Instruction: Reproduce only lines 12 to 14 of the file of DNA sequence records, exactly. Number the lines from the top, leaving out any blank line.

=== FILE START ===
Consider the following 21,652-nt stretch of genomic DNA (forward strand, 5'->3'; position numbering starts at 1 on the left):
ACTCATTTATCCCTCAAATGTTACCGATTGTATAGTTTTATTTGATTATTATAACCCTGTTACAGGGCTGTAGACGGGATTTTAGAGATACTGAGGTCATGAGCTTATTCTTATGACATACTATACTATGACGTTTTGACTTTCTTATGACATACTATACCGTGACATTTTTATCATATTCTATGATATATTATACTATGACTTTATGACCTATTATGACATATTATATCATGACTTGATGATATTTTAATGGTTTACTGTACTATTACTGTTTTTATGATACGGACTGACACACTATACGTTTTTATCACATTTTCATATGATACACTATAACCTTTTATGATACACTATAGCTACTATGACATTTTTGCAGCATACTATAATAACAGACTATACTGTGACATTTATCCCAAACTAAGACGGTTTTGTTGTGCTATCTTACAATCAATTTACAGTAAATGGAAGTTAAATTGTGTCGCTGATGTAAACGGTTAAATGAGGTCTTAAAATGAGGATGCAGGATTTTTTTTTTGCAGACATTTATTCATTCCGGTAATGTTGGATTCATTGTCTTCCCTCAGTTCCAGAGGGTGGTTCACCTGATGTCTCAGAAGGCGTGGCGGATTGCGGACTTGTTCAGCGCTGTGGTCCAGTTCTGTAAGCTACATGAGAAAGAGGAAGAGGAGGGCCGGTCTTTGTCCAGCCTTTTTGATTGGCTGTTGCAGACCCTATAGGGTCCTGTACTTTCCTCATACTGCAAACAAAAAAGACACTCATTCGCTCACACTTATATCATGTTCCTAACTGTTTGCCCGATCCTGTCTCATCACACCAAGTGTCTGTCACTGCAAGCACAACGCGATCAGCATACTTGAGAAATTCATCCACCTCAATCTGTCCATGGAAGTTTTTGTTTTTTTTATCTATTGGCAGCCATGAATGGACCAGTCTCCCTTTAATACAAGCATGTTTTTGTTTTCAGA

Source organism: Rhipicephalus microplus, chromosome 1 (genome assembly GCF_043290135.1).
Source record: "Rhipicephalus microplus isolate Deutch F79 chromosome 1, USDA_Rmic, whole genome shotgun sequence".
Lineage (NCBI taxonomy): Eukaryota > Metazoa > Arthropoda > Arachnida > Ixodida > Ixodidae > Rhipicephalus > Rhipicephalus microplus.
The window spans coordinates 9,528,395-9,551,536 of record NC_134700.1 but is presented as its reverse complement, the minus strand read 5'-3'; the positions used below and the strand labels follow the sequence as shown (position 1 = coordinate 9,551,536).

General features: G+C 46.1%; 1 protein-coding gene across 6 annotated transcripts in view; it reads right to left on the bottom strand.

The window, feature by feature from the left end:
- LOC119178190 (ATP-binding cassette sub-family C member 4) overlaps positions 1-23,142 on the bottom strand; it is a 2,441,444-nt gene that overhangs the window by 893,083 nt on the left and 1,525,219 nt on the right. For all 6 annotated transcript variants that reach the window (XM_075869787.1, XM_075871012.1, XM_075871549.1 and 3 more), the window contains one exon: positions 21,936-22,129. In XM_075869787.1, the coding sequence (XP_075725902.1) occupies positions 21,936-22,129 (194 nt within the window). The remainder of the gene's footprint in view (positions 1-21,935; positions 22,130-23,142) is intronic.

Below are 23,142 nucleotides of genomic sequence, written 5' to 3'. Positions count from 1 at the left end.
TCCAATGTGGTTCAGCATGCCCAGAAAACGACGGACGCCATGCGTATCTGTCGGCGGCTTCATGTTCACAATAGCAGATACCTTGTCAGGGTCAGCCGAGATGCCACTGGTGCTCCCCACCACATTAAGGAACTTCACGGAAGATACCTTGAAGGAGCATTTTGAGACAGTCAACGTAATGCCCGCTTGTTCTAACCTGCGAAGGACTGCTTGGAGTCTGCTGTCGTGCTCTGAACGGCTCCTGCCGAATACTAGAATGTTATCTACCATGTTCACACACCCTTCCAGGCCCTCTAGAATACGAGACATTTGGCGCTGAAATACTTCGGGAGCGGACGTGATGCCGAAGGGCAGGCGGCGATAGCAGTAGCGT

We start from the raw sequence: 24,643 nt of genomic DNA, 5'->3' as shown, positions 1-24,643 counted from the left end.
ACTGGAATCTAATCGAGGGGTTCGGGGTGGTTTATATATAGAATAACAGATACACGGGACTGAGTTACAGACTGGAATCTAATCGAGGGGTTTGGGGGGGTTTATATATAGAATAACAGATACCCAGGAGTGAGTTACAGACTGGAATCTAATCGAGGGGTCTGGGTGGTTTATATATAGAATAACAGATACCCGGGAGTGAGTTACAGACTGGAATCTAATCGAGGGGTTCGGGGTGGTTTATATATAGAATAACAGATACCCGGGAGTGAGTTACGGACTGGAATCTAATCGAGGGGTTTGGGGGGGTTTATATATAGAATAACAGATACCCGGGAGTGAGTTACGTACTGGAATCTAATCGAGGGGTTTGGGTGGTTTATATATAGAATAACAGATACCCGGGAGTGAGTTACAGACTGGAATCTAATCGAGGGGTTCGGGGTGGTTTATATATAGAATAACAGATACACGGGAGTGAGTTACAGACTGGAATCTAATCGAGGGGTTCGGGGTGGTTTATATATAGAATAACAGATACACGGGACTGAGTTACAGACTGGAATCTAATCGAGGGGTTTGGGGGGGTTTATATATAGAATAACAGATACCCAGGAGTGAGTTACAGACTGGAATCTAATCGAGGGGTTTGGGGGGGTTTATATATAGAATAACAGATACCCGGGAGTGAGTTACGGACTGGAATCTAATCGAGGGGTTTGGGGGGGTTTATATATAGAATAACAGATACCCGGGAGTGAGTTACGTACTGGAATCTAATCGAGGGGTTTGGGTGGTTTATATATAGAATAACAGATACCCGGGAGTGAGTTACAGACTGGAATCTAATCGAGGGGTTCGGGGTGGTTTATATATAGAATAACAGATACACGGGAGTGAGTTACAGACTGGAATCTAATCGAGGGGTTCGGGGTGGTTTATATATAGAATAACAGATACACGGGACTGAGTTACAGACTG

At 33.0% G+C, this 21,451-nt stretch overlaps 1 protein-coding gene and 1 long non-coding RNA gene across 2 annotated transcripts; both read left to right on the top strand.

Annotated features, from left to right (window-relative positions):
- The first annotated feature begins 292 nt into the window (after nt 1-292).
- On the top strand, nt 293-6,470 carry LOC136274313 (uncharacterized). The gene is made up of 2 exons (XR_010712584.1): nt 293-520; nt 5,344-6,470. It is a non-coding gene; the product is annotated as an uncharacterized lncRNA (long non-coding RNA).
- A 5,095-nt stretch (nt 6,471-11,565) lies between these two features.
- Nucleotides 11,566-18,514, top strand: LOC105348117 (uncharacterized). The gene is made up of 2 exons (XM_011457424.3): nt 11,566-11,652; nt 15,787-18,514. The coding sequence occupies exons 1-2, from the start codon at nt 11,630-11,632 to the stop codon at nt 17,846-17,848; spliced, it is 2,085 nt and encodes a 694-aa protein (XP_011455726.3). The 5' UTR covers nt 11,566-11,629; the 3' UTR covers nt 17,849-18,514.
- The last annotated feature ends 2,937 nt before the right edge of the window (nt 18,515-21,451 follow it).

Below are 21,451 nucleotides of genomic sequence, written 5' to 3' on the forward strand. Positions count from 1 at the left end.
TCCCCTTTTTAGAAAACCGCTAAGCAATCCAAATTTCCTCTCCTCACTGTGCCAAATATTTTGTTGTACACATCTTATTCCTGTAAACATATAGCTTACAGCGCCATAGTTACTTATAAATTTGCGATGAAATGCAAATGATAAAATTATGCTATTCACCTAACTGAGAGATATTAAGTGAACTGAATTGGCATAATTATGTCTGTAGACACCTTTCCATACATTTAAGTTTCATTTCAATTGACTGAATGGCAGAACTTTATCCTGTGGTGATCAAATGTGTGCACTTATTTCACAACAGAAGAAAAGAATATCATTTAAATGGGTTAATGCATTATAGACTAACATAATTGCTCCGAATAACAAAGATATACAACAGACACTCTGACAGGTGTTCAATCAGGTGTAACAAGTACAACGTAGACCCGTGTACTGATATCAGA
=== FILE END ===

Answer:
We start from the raw sequence: 24,643 nt of genomic DNA, 5'->3' as shown, positions 1-24,643 counted from the left end.
ACTGGAATCTAATCGAGGGGTTCGGGGTGGTTTATATATAGAATAACAGATACACGGGACTGAGTTACAGACTGGAATCTAATCGAGGGGTTTGGGGGGGTTTATATATAGAATAACAGATACCCAGGAGTGAGTTACAGACTGGAATCTAATCGAGGGGTCTGGGTGGTTTATATATAGAATAACAGATACCCGGGAGTGAGTTACAGACTGGAATCTAATCGAGGGGTTCGGGGTGGTTTATATATAGAATAACAGATACCCGGGAGTGAGTTACGGACTGGAATCTAATCGAGGGGTTTGGGGGGGTTTATATATAGAATAACAGATACCCGGGAGTGAGTTACGTACTGGAATCTAATCGAGGGGTTTGGGTGGTTTATATATAGAATAACAGATACCCGGGAGTGAGTTACAGACTGGAATCTAATCGAGGGGTTCGGGGTGGTTTATATATAGAATAACAGATACACGGGAGTGAGTTACAGACTGGAATCTAATCGAGGGGTTCGGGGTGGTTTATATATAGAATAACAGATACACGGGACTGAGTTACAGACTGGAATCTAATCGAGGGGTTTGGGGGGGTTTATATATAGAATAACAGATACCCAGGAGTGAGTTACAGACTGGAATCTAATCGAGGGGTTTGGGGGGGTTTATATATAGAATAACAGATACCCGGGAGTGAGTTACGGACTGGAATCTAATCGAGGGGTTTGGGGGGGTTTATATATAGAATAACAGATACCCGGGAGTGAGTTACGTACTGGAATCTAATCGAGGGGTTTGGGTGGTTTATATATAGAATAACAGATACCCGGGAGTGAGTTACAGACTGGAATCTAATCGAGGGGTTCGGGGTGGTTTATATATAGAATAACAGATACACGGGAGTGAGTTACAGACTGGAATCTAATCGAGGGGTTCGGGGTGGTTTATATATAGAATAACAGATACACGGGACTGAGTTACAGACTG

At 33.0% G+C, this 21,451-nt stretch overlaps 1 protein-coding gene and 1 long non-coding RNA gene across 2 annotated transcripts; both read left to right on the top strand.